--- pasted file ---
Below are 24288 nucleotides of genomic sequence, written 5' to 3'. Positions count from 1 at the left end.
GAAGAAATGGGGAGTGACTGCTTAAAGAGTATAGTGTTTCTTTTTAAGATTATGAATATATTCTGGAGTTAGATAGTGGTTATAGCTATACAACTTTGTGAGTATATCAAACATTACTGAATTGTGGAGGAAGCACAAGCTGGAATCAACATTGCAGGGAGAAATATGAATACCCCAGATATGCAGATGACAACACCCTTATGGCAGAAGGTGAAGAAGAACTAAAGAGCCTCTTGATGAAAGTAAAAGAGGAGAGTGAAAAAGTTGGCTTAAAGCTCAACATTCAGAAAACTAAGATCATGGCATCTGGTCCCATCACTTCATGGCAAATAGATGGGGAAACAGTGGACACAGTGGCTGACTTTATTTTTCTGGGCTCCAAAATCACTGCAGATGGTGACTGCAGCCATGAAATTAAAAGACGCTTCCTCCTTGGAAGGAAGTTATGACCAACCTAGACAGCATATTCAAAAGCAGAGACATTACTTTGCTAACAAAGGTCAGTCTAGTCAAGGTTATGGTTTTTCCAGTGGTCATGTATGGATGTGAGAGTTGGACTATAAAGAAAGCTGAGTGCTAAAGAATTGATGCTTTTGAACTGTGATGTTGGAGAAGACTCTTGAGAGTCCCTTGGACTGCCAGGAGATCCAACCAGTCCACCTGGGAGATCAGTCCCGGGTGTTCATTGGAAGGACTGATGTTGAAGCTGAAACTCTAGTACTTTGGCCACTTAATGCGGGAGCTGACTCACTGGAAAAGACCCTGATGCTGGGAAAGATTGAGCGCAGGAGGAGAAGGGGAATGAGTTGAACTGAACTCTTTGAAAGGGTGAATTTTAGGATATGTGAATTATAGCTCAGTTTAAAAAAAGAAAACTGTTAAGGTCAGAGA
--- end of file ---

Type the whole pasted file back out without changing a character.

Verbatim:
Below are 24288 nucleotides of genomic sequence, written 5' to 3'. Positions count from 1 at the left end.
GAAGAAATGGGGAGTGACTGCTTAAAGAGTATAGTGTTTCTTTTTAAGATTATGAATATATTCTGGAGTTAGATAGTGGTTATAGCTATACAACTTTGTGAGTATATCAAACATTACTGAATTGTGGAGGAAGCACAAGCTGGAATCAACATTGCAGGGAGAAATATGAATACCCCAGATATGCAGATGACAACACCCTTATGGCAGAAGGTGAAGAAGAACTAAAGAGCCTCTTGATGAAAGTAAAAGAGGAGAGTGAAAAAGTTGGCTTAAAGCTCAACATTCAGAAAACTAAGATCATGGCATCTGGTCCCATCACTTCATGGCAAATAGATGGGGAAACAGTGGACACAGTGGCTGACTTTATTTTTCTGGGCTCCAAAATCACTGCAGATGGTGACTGCAGCCATGAAATTAAAAGACGCTTCCTCCTTGGAAGGAAGTTATGACCAACCTAGACAGCATATTCAAAAGCAGAGACATTACTTTGCTAACAAAGGTCAGTCTAGTCAAGGTTATGGTTTTTCCAGTGGTCATGTATGGATGTGAGAGTTGGACTATAAAGAAAGCTGAGTGCTAAAGAATTGATGCTTTTGAACTGTGATGTTGGAGAAGACTCTTGAGAGTCCCTTGGACTGCCAGGAGATCCAACCAGTCCACCTGGGAGATCAGTCCCGGGTGTTCATTGGAAGGACTGATGTTGAAGCTGAAACTCTAGTACTTTGGCCACTTAATGCGGGAGCTGACTCACTGGAAAAGACCCTGATGCTGGGAAAGATTGAGCGCAGGAGGAGAAGGGGAATGAGTTGAACTGAACTCTTTGAAAGGGTGAATTTTAGGATATGTGAATTATAGCTCAGTTTAAAAAAAGAAAACTGTTAAGGTCAGAGA